Stress-related disorders

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Stress-related disorders can include mental health disorders that are a result of an atypical response to both short and long-term anxiety due to physical, mental, or emotional stress. These disorders can include, but are not limited to obsessive-compulsive disorder and posttraumatic stress disorder.[1]

Stress is a conscious or unconscious psychological feeling or physical condition resulting from physical or mental 'positive or negative pressure' that overwhelms adaptive capacities. It is a psychological process initiated by events that threaten, harm or challenge an organism or that exceed available coping resources and it is characterized by psychological responses that are directed towards adaptation. Stress is wear and tear on the body in response to stressful agents. Hans Selye called such agents stressors and said they could be physical, physiological, psychological or sociocultural. And stress is not an anxiety disorder and it is not a normative concept.

A person typically is stressed when positive or negative (e.g., threatening) experiences temporarily strain or overwhelm adaptive capacities. Stress is highly individualized and depends on variables such as the novelty, rate, intensity, duration, or personal interpretation of the input, and genetic or experiential factors. Both acute and chronic stress can intensify morbidity from anxiety disorders. One person's fun may be another person's stressor. For an example, panic attacks are more frequent when the predisposed person is exposed to stressors.

Stress reduction strategies[edit]

Stress-reduction strategies can be helpful to many stressed/anxious people. However, many anxious persons cannot concentrate enough to use such strategies effectively for acute relief. (Most stress-reduction techniques have their greatest utility as elements of a prevention plan that attempts to raise one's threshold to anxiety-provoking experiences.)

The five R's of stress and anxiety reduction[edit]

Five core concepts are used to reduce anxiety or stress.[2]

  • Recognition of the causes and sources of the threat or distress; education and consciousness raising.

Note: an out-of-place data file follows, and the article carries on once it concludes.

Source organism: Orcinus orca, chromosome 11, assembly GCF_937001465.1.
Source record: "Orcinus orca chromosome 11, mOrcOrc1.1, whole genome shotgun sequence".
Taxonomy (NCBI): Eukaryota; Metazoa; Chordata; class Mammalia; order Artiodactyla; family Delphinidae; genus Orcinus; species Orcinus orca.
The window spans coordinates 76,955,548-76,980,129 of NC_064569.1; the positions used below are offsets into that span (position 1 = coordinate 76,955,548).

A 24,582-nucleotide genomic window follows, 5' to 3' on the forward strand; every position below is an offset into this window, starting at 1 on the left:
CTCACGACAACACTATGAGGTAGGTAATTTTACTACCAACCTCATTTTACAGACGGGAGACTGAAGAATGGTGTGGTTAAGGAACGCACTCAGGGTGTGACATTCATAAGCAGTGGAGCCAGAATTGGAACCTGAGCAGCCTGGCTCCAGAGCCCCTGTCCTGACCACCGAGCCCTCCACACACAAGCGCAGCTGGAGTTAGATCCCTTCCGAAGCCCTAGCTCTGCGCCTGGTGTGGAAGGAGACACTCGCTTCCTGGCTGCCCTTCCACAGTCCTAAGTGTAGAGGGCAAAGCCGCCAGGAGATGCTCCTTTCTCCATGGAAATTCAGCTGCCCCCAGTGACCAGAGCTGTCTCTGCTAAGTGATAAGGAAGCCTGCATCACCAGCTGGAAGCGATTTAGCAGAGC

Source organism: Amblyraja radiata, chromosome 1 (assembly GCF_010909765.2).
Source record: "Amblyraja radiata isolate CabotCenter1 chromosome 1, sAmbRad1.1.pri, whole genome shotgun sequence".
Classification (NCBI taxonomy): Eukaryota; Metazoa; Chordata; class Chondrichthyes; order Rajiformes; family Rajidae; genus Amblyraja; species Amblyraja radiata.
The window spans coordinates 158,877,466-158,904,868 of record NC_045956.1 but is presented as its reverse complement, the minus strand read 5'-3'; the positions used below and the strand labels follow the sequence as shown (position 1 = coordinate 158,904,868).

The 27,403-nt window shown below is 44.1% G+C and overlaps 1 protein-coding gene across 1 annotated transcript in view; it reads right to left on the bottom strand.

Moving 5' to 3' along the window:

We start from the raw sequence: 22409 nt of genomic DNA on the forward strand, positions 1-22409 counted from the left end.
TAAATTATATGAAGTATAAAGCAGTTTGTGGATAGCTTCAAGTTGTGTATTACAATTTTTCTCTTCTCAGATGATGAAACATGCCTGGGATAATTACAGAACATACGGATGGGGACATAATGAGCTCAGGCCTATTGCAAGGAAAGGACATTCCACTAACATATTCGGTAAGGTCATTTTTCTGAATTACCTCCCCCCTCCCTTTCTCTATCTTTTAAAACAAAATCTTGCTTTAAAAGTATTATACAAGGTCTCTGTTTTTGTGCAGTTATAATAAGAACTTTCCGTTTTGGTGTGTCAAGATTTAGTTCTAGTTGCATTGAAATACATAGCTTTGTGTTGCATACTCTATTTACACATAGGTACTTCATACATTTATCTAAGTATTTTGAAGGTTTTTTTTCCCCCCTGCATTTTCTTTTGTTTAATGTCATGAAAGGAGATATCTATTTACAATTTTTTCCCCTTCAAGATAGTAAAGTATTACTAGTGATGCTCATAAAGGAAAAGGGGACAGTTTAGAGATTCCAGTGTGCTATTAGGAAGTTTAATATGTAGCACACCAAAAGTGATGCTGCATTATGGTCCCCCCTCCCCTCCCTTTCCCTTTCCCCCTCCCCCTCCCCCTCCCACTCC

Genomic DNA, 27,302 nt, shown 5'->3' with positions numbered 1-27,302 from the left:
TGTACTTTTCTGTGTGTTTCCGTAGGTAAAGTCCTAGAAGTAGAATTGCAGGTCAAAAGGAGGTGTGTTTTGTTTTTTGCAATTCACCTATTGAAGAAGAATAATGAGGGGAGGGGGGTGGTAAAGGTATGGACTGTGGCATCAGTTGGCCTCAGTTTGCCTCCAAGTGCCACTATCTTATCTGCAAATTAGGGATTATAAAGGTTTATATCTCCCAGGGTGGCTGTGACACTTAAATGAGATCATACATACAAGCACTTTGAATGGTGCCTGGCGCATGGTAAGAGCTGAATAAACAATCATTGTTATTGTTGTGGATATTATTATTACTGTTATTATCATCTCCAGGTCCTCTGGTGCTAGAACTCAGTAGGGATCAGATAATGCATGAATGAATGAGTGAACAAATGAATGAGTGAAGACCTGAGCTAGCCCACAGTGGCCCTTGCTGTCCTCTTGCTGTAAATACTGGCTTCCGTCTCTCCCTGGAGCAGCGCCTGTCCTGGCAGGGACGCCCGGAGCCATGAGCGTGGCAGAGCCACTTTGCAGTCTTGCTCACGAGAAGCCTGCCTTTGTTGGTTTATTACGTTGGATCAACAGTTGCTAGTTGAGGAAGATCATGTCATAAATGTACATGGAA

• Relationships identified for support, help, reassurance
  • Removal from (or of) the threat or stressor; managing the stimulus.
  • Relaxation through techniques such as meditation, massage, breathing exercises, or imagery.
  • Re-engagement through managed re-exposure and desensitization.


Defense mechanisms are behavior patterns primarily concerned with protecting ego. Presumably the process is unconscious and the aim is to fool oneself. It is intra psychic processes serving to provide relief from emotional conflict and anxiety. Conscious efforts are frequently made for the same reasons, but true defense mechanisms are unconscious.

Some of the common defense mechanisms are: compensation, conversion, denial, displacement, dissociation, idealization, identification, incorporation, introjection, projection, rationalization, reaction formation, regression, sublimation, substitution, symbolization and undoing.


The major function of these psychological defenses is to prevent the experiencing of painful emotions. There are several major problems with their use.

  • Many of these defenses create new problems that are as bad, or worse, than the emotional problems they mask. Some may be just plain destructive. Example: rejection literally destroys the relationships we care most about.
  • These defenses distort person's ability to perceive reality as it is. And this prevents them from dealing with their problems in a constructive way.
  • These defenses do not get rid of the painful feelings. In fact, by masking them so that person doesn't feel them, they effectively store them up within themselves. Emotions are discharged through expression, so by denying themselves the chance to feel them, they also deny themselves the ability to get rid of them.
  • These defenses do not just screen out painful emotions. They are, in fact, defenses against all emotion. So the more effective person's defenses become in protecting them from painful feelings, the less able they are to experience the joyful and happy feelings that make life worth living.